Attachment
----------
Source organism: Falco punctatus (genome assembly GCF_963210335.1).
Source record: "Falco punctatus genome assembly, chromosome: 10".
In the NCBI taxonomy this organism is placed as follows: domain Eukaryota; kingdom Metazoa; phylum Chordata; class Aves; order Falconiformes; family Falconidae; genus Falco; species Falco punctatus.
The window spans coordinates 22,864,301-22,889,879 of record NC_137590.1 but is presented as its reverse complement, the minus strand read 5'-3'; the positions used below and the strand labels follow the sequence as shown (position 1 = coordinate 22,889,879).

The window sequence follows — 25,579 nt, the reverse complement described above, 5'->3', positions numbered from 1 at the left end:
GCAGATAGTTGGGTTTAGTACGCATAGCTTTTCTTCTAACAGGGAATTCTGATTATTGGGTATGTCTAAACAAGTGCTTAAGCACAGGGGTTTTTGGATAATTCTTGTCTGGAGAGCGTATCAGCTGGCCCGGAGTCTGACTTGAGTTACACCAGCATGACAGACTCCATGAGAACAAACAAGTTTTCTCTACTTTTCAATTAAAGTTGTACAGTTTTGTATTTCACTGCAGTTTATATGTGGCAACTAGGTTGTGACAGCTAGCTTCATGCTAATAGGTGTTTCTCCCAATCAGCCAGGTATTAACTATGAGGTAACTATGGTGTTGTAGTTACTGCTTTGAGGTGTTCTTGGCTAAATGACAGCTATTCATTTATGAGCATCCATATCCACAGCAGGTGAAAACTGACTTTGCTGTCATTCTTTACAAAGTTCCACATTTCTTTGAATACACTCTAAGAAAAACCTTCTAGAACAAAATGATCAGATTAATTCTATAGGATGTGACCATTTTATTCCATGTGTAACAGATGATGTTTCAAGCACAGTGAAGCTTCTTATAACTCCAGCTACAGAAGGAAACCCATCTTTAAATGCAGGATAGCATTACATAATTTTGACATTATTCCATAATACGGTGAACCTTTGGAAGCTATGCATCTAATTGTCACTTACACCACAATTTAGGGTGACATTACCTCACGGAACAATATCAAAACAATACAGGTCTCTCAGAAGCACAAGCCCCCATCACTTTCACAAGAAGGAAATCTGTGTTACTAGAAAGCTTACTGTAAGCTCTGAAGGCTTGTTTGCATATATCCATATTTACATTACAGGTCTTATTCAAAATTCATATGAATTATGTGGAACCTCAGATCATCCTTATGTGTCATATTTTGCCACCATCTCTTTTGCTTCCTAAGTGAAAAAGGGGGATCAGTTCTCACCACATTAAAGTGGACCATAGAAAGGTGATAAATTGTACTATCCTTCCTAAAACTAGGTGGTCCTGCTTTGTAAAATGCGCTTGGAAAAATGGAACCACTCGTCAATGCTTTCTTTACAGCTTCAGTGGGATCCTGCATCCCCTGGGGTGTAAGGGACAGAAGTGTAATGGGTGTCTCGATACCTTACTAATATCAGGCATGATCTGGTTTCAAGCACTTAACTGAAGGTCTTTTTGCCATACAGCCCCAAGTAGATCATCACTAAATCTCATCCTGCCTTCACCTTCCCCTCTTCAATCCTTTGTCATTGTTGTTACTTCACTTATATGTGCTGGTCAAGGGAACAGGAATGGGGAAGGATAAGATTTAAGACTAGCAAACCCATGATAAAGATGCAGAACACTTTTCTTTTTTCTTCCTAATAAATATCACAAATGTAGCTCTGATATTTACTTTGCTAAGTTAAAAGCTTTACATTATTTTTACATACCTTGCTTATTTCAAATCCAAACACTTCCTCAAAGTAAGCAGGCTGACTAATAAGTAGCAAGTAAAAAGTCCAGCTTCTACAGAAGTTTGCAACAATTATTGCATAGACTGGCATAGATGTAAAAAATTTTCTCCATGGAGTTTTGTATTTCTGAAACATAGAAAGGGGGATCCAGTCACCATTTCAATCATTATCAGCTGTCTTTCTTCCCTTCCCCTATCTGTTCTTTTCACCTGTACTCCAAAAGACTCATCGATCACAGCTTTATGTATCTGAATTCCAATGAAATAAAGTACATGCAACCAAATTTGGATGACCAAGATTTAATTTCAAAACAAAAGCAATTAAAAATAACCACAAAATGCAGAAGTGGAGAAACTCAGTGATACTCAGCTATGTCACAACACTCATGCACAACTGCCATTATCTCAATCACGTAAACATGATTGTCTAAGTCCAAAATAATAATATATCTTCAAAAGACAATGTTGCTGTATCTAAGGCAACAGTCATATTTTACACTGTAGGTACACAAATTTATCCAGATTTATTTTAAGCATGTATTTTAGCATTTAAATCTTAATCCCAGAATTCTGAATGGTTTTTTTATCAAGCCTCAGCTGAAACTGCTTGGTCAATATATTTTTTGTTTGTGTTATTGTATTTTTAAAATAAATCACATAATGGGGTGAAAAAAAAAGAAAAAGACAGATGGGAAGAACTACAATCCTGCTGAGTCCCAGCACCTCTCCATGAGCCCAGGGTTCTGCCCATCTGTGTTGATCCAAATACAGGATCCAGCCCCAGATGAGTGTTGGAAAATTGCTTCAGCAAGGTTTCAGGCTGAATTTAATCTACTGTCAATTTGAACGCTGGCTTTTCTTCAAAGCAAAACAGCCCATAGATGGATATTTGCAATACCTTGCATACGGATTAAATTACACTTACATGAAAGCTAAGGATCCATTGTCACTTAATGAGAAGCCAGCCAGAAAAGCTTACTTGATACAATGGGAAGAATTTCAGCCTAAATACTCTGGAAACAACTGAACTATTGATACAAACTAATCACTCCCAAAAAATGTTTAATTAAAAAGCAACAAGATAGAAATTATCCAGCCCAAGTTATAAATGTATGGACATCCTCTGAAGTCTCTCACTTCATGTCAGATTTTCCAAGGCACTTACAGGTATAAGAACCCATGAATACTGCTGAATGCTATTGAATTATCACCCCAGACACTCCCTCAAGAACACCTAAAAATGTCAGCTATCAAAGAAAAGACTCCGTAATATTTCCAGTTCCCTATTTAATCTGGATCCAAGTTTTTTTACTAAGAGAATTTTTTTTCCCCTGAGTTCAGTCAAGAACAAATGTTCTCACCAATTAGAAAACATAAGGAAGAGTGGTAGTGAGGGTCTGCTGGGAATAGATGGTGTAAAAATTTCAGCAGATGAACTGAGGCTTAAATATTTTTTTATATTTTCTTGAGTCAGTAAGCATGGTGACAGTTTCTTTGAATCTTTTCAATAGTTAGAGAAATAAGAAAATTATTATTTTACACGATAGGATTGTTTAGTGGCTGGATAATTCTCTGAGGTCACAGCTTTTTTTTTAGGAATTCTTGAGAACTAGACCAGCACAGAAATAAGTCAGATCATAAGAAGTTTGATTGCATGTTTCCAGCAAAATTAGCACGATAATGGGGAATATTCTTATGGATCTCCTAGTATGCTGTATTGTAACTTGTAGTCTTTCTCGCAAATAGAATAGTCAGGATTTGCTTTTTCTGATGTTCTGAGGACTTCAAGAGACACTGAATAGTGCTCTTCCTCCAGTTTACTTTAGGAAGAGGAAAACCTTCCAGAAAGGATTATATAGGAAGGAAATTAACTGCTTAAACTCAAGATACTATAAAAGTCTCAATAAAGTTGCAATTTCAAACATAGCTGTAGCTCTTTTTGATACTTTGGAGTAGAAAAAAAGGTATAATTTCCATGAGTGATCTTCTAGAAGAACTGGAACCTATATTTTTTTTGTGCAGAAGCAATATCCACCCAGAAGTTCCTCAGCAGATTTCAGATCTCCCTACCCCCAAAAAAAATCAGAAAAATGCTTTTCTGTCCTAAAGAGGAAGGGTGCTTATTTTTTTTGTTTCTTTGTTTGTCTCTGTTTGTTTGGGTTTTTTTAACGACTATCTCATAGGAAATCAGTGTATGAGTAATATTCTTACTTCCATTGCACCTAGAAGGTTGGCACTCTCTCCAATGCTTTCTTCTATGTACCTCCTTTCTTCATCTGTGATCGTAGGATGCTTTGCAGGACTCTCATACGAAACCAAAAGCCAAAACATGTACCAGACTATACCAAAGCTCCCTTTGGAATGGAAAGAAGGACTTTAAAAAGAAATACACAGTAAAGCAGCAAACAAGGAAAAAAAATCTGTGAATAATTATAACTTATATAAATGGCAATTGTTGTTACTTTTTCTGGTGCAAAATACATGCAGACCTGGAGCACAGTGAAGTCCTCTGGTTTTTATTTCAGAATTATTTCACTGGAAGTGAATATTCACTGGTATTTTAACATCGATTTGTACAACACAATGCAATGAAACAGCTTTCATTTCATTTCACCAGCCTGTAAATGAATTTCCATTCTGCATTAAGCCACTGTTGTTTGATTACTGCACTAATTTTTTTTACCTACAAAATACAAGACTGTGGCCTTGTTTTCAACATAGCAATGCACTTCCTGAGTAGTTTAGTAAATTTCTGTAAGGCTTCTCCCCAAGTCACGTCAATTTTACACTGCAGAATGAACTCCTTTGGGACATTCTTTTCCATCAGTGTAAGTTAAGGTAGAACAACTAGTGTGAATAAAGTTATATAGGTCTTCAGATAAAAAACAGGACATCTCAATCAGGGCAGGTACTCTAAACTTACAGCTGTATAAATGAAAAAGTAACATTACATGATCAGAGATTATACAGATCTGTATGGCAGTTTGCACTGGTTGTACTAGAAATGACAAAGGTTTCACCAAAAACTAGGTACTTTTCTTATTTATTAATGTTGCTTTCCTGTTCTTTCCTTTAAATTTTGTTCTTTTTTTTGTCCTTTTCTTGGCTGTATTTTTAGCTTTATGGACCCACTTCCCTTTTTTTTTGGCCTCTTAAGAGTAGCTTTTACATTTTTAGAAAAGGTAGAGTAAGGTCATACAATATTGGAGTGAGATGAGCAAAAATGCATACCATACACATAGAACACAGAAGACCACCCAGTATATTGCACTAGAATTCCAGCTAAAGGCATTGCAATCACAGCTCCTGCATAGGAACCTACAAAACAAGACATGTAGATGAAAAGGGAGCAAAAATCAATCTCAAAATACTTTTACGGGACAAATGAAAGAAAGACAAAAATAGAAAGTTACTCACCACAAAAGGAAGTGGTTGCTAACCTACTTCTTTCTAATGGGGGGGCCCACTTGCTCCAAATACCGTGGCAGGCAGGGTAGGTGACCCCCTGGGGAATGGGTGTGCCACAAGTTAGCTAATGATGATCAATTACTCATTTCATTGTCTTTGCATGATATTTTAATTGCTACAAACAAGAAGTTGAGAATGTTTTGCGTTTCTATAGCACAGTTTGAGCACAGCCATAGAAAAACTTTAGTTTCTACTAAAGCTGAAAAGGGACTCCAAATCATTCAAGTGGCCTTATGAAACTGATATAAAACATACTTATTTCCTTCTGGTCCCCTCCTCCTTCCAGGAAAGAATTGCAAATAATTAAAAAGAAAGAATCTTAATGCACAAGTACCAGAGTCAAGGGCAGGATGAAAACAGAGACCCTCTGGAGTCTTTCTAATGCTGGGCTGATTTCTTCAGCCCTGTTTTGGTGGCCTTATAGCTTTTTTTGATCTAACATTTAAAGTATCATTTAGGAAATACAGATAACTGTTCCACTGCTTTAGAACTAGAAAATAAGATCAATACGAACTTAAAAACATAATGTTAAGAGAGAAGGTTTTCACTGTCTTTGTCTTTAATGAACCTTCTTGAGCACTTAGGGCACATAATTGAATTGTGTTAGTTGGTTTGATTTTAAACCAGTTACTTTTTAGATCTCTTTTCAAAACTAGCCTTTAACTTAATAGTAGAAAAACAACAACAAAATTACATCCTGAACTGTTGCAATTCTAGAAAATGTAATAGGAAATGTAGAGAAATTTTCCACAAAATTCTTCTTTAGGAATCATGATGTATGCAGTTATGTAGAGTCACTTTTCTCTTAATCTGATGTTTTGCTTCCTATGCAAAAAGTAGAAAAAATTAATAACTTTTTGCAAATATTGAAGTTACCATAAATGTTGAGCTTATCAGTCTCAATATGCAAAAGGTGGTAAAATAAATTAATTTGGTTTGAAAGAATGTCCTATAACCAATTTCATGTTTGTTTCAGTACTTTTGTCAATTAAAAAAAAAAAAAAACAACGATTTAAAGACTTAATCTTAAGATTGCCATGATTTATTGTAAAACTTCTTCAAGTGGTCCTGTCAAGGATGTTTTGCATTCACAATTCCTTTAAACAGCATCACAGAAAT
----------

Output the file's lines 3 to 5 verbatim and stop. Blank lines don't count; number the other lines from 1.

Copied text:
In the NCBI taxonomy this organism is placed as follows: domain Eukaryota; kingdom Metazoa; phylum Chordata; class Aves; order Falconiformes; family Falconidae; genus Falco; species Falco punctatus.
The window spans coordinates 22,864,301-22,889,879 of record NC_137590.1 but is presented as its reverse complement, the minus strand read 5'-3'; the positions used below and the strand labels follow the sequence as shown (position 1 = coordinate 22,889,879).

The window sequence follows — 25,579 nt, the reverse complement described above, 5'->3', positions numbered from 1 at the left end: